"There were all sorts of different dynamics that we created that were realistic," Grochowski continues. "The patient had been noncompliant with medication for hypertension — she ended up having a stroke. The daughter felt guilty for not coming home immediately when her mother called complaining of a headache. She got there and found her on the floor. She felt the physician was moving too fast, the prognosis wasn’t entirely clear, etc. There were some religious references that a family member would make, and there was a question about how well did the consult team follow up on the use of the religious words."
Once the simulation and characters were developed. The simulation was tested by ethics consult teams from Hopkins Hospital in Baltimore.
"We got four separate consult teams — three or four people on each team — to come meet with our family,’" Grochowski says.
The only instructions given to the teams were to conduct the consult as they normally would. The actors in the simulation responded, in character, to the actions of the consult team.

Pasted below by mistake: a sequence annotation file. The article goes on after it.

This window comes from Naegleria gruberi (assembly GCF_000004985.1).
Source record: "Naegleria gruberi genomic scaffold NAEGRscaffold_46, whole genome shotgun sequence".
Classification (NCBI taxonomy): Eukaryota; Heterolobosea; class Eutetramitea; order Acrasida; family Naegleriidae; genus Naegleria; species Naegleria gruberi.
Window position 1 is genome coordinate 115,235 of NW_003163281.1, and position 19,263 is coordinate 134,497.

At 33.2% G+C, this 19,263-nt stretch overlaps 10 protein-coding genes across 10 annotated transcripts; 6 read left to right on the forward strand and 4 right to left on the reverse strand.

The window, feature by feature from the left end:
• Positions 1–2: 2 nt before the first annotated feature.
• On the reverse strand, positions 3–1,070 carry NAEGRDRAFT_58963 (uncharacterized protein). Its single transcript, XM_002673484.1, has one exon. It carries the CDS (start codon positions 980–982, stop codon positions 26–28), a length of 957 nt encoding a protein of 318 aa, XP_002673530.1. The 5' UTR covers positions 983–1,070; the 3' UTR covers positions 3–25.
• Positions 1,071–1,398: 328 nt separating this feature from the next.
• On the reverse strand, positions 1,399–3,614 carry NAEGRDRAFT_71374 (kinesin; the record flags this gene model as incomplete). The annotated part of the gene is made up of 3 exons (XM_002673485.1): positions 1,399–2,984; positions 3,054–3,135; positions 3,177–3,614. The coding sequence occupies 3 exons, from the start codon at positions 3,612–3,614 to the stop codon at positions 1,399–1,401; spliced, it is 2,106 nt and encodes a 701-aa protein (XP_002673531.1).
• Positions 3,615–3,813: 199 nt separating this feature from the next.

"Anything that they needed, we would provide — we had charts for them to look at, consult notes from neurology. The neurologist would be available to talk to the family if they wanted," he notes. "The only difference was that the time frame was compressed. If the family needed to meet with someone, we could have that happen right away, rather than waiting for it to be scheduled."
All of the interactions took place in a conference room that had a camera in the ceiling — the consults were videotaped for later review and evaluation.
When the consult was over, participants were asked to write a brief summary of the experience.
"Our first goal was to demonstrate we could create the real feeling of an ethics consult," says Grochowski. "And the consult team members said they felt that way, and the reviewers looking at the tape saw it that way, too. It appeared to them like the real thing."